Doug Saunders points out in his book “Arrival City” that one-third of the world population (more than 2 billion people) move from rural to urban areas. The process of migration takes place in an Arrival City: It’s a space which changes our future radically in positive or negative sense. Those spaces are suburbs, slums or immigrant quarters in established cities located in developed, emerging or developing countries. If properly comprehended and executed by engaged stakeholders such as NGOs, these peripheral enclaves transform the fortunes of the families of migrants and refugees as well as the established city itself positively. If not properly handled or the urbanization mismanaged, those Arrival Cities develop to breeding grounds of violence, revolution, terrorism and war. The history shows that politician and stakeholder in their thoughtlessness failed to account the impact of inflowing migrants.
It seems to the author that the impact of migration from rural to urban areas is not considered properly in the 17 SDGs respectively to create sustainable (smart) cities (SDG 11).
Source: Arrival City, How Migration in History is Reshaping Our World, Doug Sounders, Random House Books. German Edition: Arrival City, Über alle Grenzen hinweg ziehen Millionen Menschen von Land in die Städte. Von ihnen hängt unsere Zukunft ab.
Roland Leithenmayr, VFV
Renowned politicians, economists and multilateral institutions such as the IMF (International Monetary Fund) and others call on governments in countries suffering from economic crises (like Greece) and in emerging- and developing countries to privatize their state enterprises. The counter-argument to this requirement to obtain financially- or development support is not easy even when putting aside ideologies. The Wien-Holding based in Vienna- Austria, – owned by the City of Vienna -, could serve as a best case: they should provide their knowledge and experience to cities located in emerging and developing countries! Although the Wien-Holding strongly influences the lives of citizens of Vienna and possess social, environmental and economic power, most of their citizen have little idea about Wien-Holding. It has grown to 75 companies (privately organized enterprises), employs nearly 3,000 people and earns annually approximately 0.5 trillion (0.5 billion) in Euro. The parent company holds shares in real estate and is among others in cultural, leisure and event management (museums and theaters) and public transport active. Successful is the Vienna-Holding with its port on the Danube, a logistic hub in the heart of Europe. A privatization of the enterprises is in the opinion of the author makes no sense if Wien-Holding does not exploit their quasi-monopoly over their customers and the private companies: the private industry criticizes the Wien Holding that their enterprises award each others closing out private companies. It is ultimately a matter of how the CEOs of state-owned or municipally-owned enterprises act according to governance and CSR policies and prevent interference by politicians. Today, more people live in the city than in rural areas (particular in emerging and developing countries) and is reinforced by refugees and migrations. The building and maintenance of infrastructures and launching of local community owned enterprises in larger cities are a demanding, challenging and responsible task. Wien-Holding in collaboration with private enterprises, UNIDO and NGOs could support with their knowledge and experience the communities (cities) in emerging and developing countries. The UN Committee on Sustainable Development is open for collaboration in any form!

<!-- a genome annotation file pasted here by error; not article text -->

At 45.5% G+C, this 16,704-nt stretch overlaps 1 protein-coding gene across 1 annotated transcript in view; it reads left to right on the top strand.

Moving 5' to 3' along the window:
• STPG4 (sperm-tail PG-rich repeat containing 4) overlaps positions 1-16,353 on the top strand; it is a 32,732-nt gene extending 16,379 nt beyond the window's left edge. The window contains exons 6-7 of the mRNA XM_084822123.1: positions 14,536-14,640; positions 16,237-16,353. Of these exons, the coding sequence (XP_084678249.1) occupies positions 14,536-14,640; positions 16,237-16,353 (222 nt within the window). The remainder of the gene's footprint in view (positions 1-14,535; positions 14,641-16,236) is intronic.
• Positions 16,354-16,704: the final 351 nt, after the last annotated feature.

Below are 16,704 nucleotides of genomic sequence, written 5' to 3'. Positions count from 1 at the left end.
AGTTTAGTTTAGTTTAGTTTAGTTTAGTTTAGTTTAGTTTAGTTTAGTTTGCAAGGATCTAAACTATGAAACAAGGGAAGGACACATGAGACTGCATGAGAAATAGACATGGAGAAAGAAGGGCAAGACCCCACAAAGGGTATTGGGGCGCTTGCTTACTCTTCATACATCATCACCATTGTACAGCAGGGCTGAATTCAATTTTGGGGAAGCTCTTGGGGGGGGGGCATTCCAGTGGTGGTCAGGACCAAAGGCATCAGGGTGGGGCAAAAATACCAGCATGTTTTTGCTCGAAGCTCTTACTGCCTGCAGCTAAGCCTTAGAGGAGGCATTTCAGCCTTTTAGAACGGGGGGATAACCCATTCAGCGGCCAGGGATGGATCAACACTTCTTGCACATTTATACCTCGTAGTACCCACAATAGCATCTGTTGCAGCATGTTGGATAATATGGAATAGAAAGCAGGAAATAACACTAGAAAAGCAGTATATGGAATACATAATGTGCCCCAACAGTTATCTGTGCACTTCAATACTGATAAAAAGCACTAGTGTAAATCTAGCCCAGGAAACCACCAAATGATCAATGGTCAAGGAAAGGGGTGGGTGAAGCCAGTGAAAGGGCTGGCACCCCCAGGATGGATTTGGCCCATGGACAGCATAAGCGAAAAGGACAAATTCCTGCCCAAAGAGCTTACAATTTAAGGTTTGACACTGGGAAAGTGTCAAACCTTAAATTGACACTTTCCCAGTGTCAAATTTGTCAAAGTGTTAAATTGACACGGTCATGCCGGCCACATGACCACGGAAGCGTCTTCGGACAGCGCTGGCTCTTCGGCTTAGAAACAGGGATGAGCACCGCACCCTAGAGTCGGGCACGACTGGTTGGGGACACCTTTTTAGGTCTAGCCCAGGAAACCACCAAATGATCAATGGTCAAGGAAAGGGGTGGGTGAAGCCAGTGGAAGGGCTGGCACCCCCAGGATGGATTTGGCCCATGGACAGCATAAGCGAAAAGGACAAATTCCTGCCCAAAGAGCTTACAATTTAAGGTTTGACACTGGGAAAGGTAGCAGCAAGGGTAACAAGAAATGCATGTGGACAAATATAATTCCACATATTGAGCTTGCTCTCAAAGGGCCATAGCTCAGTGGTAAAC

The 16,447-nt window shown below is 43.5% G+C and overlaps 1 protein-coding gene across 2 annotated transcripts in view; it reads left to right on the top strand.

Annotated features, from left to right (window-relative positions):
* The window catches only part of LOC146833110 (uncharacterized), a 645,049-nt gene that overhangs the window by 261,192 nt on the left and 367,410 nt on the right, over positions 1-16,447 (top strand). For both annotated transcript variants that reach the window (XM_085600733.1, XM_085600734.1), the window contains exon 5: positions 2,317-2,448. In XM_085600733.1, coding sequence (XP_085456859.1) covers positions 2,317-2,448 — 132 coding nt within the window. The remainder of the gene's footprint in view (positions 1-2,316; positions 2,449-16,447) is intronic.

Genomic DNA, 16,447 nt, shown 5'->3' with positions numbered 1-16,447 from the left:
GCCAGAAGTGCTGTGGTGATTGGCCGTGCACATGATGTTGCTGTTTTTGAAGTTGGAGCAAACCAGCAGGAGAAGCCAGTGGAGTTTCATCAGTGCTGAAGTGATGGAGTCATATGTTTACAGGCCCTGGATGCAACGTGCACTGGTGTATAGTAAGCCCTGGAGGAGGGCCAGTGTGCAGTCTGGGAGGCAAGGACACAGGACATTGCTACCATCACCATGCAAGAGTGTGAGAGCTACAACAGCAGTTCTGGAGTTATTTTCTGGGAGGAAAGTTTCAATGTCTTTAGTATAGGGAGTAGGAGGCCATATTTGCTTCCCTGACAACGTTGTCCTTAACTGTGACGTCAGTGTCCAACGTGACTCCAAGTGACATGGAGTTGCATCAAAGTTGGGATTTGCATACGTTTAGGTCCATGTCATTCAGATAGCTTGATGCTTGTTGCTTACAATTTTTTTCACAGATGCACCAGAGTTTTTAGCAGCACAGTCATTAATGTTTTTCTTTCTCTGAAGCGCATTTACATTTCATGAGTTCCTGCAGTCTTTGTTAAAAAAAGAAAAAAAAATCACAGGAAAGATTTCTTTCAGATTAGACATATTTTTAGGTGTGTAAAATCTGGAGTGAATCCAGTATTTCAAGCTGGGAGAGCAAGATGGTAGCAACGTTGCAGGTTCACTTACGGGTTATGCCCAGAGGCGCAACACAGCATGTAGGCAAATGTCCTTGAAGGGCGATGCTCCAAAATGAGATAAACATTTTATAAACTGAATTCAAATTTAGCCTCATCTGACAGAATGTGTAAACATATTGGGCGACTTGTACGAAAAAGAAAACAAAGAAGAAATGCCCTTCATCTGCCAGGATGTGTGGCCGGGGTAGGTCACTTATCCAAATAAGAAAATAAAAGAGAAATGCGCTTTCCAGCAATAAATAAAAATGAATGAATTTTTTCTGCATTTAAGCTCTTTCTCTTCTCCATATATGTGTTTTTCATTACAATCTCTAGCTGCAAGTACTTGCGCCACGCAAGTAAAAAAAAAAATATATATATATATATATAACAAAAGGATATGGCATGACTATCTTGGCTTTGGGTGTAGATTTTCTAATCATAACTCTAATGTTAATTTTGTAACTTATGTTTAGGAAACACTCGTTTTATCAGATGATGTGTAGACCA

Doug Saunders, Arrival City – The Final Migration and Our Next World, Alfred A. Knopf Canada, Toronto
Roland Leithenmayr VFV